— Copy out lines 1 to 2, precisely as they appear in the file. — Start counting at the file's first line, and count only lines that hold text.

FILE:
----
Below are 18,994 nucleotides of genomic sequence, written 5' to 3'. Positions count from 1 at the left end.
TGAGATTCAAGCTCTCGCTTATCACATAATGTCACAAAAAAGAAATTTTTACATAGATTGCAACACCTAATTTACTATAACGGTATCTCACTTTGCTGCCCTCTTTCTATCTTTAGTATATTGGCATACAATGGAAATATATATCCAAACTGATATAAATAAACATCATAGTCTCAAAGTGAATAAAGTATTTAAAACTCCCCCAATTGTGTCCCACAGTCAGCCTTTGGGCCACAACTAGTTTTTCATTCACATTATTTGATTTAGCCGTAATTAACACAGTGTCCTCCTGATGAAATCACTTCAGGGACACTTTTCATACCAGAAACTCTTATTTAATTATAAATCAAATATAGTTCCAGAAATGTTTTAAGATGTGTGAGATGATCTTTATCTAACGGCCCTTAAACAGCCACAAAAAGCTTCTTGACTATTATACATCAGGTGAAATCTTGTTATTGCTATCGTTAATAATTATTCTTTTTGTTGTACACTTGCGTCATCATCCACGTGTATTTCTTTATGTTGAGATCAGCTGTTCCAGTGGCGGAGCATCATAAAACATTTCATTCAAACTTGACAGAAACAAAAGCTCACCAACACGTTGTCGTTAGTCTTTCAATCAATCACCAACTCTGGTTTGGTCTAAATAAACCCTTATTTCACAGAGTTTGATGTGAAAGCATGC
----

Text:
Below are 18,994 nucleotides of genomic sequence, written 5' to 3'. Positions count from 1 at the left end.
TGAGATTCAAGCTCTCGCTTATCACATAATGTCACAAAAAAGAAATTTTTACATAGATTGCAACACCTAATTTACTATAACGGTATCTCACTTTGCTGCCCTCTTTCTATCTTTAGTATATTGGCATACAATGGAAATATATATCCAAACTGATATAAATAAACATCATAGTCTCAAAGTGAATAAAGTATTTAAAACTCCCCCAATTGTGTCCCACAGTCAGCCTTTGGGCCACAACTAGTTTTTCATTCACATTATTTGATTTAGCCGTAATTAACACAGTGTCCTCCTGATGAAATCACTTCAGGGACACTTTTCATACCAGAAACTCTTATTTAATTATAAATCAAATATAGTTCCAGAAATGTTTTAAGATGTGTGAGATGATCTTTATCTAACGGCCCTTAAACAGCCACAAAAAGCTTCTTGACTATTATACATCAGGTGAAATCTTGTTATTGCTATCGTTAATAATTATTCTTTTTGTTGTACACTTGCGTCATCATCCACGTGTATTTCTTTATGTTGAGATCAGCTGTTCCAGTGGCGGAGCATCATAAAACATTTCATTCAAACTTGACAGAAACAAAAGCTCACCAACACGTTGTCGTTAGTCTTTCAATCAATCACCAACTCTGGTTTGGTCTAAATAAACCCTTATTTCACAGAGTTTGATGTGAAAGCATGC